5. Using Swift for the app – Apple’s Swift programming language is being deployed for making iPhone/Watch apps by many developers. If you too wish to do this, you will have to: a) set ‘Embedded Content Contains Swift’ to ‘Yes’ in the paired iPhone app target, b) set the same build setting to ‘No’, for all the app development frameworks you use. For starters, do not use openParentApplication:reply: in the app. There has already been a few cases of app rejection due to faulty implementation of openParentApplication:reply:
  6. Use the same name and app description – An iPhone app and its corresponding WatchKit app must have the same name and description. Reports from online iOS app development forums confirm that the words ‘Apple Watch’ are not to be used in the description (since that would count as spamming). In the common description, write about the WatchKit app version in the first or second paragraph. Mention it once again in the ‘What’s New’ section. DO NOT submit two separate descriptions or duplicate descriptions.
  7. App icon guidelines – Just like the descriptions, the icons of the iPhone app and its related app for Apple Watch have to be the same. UI/UX designers of app companies need to create icons of size 1024×1024 px, and make sure that scalability is not a problem (since the system would automatically scale down the icon). In case a white background is used, a hairbrush effect will be added to the icon, for clearer depiction. The background of the icon of a Watch app should never be black.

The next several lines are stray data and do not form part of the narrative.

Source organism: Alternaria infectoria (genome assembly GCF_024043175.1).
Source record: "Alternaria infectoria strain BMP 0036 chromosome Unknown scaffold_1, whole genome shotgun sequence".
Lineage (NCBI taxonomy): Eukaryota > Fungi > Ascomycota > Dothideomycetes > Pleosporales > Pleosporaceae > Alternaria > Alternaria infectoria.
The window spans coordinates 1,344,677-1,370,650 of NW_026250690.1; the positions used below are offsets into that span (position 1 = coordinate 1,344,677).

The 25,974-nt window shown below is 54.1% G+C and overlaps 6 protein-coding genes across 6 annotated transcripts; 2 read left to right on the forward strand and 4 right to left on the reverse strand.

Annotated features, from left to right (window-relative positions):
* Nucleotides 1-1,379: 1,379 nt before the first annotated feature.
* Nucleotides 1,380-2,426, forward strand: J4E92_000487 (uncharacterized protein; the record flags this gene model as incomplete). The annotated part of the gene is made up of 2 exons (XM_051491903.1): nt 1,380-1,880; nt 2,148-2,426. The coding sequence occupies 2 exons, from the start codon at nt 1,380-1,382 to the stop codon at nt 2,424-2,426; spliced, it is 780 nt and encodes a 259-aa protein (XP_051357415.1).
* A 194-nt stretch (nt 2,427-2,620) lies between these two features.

8. Non-inclusion of alpha channels – This is an absolute must. Already, a few cases have been reported where the app icons had alpha channels – and they were promptly rejected during the validation stage. Moreover, a lengthy error message was also generated by the system. Keep in mind that asset catalogs cannot be shared across iPhone and Watch apps. The icons of the latter have to be present in the corresponding Apple Watch targets (not the iPhone app targets).
  9. Maximum size limit – Early reports from iOS and WatchKit developers suggest that the maximum size for Watch apps is 50 MB. Heavier apps are likely to be rejected, and in any case, they would lag in terms of performance. The user-interaction time will be minimal, and small, fast apps would be best-suited for the smartwatch.
  10. Emphasis on responsiveness – During the app testing phase, be very careful about this factor. Find out whether the Watch app you have created appears to be properly responsive on the different device simulators. If not, work with your app designers to do the necessary corrections. Unless your app for Watch ranks high on the responsiveness and fluidity of design, there are hardly any chance of it being approved by Apple.